The investment needs of each specific sector will be considered with 100 per cent foreign ownership unlikely.
Full foreign ownership unlikely
The planned companies law is unlikely to usher in 100 per cent foreign ownership as previously thought, a senior government official says. The remarks cast doubt on earlier statements from a senior Ministry of Economy official who said that international firms in certain sectors or certain projects would be allowed to own their companies entirely.
Full ownership is allowed now only in specific business parks known as free zones. "We will make some relaxation of foreign ownership rules. It will not be 100 per cent but some improvement and more than 49 per cent," said Mohammed Omar Abdullah, the Under Secretary at the Department of Economic Development in Abu Dhabi. Mr Abdullah said the draft Companies Law, which has been in the making for several years, was complete and would be passed this year. The Federal National Council must approve the law.
Sultan al Mansouri, the Minister of Economy, said this month the revised Companies Law would probably be submitted to the Cabinet within a month, with the expectation that it would be passed before the end of the year. Investors have been excited by the prospect of stronger foreign ownership rights and many believe the new law will spark the creation of new businesses and new jobs. "This new law will give strong impulse to the creation of new businesses. It is one of the most important economic reforms," said Nasser Saidi, the chief economist at the Dubai International Financial Centre Authority.
Foreigners need an Emirati as a sponsor and can own up to 49 per cent of a business. The exceptions are free zones, where full foreign ownership is allowed. "The draft law has been finished and the final touches have been given," Mr Abdullah said. Mohammed al Shihhi, the Director General of the Ministry of Economy, said in September that international firms in certain sectors, such as industry, would be allowed to own up to 100 per cent under the new companies law.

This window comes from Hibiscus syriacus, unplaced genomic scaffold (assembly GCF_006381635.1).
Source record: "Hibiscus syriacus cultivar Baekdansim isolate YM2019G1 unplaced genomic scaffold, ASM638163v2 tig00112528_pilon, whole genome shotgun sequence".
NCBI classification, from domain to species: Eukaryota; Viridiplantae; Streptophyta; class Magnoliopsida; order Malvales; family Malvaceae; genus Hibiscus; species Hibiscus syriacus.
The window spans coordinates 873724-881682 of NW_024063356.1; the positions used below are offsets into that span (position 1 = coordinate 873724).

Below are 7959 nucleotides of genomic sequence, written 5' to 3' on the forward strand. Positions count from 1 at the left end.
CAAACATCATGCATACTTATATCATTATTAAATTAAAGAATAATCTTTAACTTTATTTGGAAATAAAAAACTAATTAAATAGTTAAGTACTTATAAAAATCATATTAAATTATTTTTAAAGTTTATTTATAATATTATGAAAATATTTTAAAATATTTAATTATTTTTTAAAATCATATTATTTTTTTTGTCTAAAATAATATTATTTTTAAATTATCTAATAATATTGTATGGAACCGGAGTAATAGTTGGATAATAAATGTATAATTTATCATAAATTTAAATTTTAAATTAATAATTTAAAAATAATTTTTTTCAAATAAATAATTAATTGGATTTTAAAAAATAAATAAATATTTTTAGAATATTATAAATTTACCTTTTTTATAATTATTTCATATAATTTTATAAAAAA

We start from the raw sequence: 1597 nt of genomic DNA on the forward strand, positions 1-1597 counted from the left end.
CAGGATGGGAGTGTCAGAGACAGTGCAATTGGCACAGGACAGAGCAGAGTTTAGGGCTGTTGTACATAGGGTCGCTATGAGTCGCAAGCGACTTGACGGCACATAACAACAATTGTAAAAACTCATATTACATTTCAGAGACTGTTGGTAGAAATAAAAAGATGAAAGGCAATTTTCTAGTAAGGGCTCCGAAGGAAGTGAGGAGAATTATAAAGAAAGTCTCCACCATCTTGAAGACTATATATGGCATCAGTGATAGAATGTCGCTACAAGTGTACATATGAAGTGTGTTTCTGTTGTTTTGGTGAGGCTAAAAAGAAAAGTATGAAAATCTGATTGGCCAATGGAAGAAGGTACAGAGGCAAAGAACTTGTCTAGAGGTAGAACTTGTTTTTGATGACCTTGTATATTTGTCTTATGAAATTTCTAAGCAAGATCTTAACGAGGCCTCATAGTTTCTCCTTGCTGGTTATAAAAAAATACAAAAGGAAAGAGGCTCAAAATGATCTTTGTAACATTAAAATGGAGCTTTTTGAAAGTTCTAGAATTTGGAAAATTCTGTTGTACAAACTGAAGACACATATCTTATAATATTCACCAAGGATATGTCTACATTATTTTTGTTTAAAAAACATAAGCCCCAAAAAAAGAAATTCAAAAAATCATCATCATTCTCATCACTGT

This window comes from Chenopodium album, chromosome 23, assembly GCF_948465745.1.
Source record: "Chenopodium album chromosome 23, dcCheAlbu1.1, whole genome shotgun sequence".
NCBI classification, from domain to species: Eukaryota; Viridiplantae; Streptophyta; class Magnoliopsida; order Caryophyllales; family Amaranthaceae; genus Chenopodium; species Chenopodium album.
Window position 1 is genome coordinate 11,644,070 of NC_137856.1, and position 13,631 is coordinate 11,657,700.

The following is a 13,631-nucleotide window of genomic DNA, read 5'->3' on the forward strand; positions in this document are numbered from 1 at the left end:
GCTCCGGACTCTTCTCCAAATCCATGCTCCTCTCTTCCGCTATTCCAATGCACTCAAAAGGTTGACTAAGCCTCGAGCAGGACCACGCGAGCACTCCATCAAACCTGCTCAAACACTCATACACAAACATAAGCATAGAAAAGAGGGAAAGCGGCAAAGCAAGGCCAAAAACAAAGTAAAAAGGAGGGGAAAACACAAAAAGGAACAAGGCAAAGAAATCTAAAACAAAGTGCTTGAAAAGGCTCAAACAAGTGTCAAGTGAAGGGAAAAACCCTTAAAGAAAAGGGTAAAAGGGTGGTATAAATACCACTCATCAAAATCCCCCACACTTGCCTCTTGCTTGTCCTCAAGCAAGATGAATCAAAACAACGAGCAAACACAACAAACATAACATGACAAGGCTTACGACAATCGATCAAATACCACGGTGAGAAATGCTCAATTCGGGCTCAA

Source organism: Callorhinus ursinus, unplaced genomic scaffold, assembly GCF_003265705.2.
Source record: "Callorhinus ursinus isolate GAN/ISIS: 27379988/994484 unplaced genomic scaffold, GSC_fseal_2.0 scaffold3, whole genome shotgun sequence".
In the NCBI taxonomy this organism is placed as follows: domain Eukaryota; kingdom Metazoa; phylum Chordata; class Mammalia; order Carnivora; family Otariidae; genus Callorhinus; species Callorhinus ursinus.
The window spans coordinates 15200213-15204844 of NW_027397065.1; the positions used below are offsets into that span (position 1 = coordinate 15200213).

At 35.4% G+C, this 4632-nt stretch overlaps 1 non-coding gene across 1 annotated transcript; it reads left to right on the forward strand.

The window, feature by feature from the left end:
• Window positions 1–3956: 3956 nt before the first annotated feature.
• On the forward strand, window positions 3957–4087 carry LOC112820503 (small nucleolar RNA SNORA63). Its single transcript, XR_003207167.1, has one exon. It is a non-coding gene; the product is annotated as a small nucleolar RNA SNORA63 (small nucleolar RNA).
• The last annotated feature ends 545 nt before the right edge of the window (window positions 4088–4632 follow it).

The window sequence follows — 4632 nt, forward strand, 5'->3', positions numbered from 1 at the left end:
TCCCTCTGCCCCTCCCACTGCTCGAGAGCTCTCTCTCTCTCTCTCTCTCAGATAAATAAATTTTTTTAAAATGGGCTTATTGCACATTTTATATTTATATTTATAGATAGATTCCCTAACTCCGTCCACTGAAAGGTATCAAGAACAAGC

The new law will be tailor-made for each sector instead of one size fits all. It will be adjusted to the specific foreign-investment needs of each sector and depend on how much each company contributes to the economy, said Mohammed al Qamzi, the chief executive at the Higher Corporation for Specialised Economic Zones (ZonesCorp), the largest free-zone developer in the emirate. ZonesCorp, which comes under Abu Dhabi's Government Holding Company, is responsible for expanding the capital's industrial base as part of a drive to boost economic growth and diversify away from oil revenues.
"The Government will decide on a case-by-case basis 'can the company have more'. It will be linked to conditions," said Mr Abdullah. At present, there are different ownership rules for different sectors. For example, foreign companies investing in the petrochemical or in the oil and gas industry are more restricted and must work through the Abu Dhabi National Oil Company. Mr al Qamzi said the foreign ownership law would be set by the Federation and "cascade down". Each emirate will be allowed to adjust and fine-tune the law according to its own needs. "We hope that all emirates will apply the federal law. They are likely to follow but it allows some flexibility in implementation."
Some government officials have hinted the law may be passed in the first half of this year, but Mr Abdullah said only that it would be some time this year. email@example.com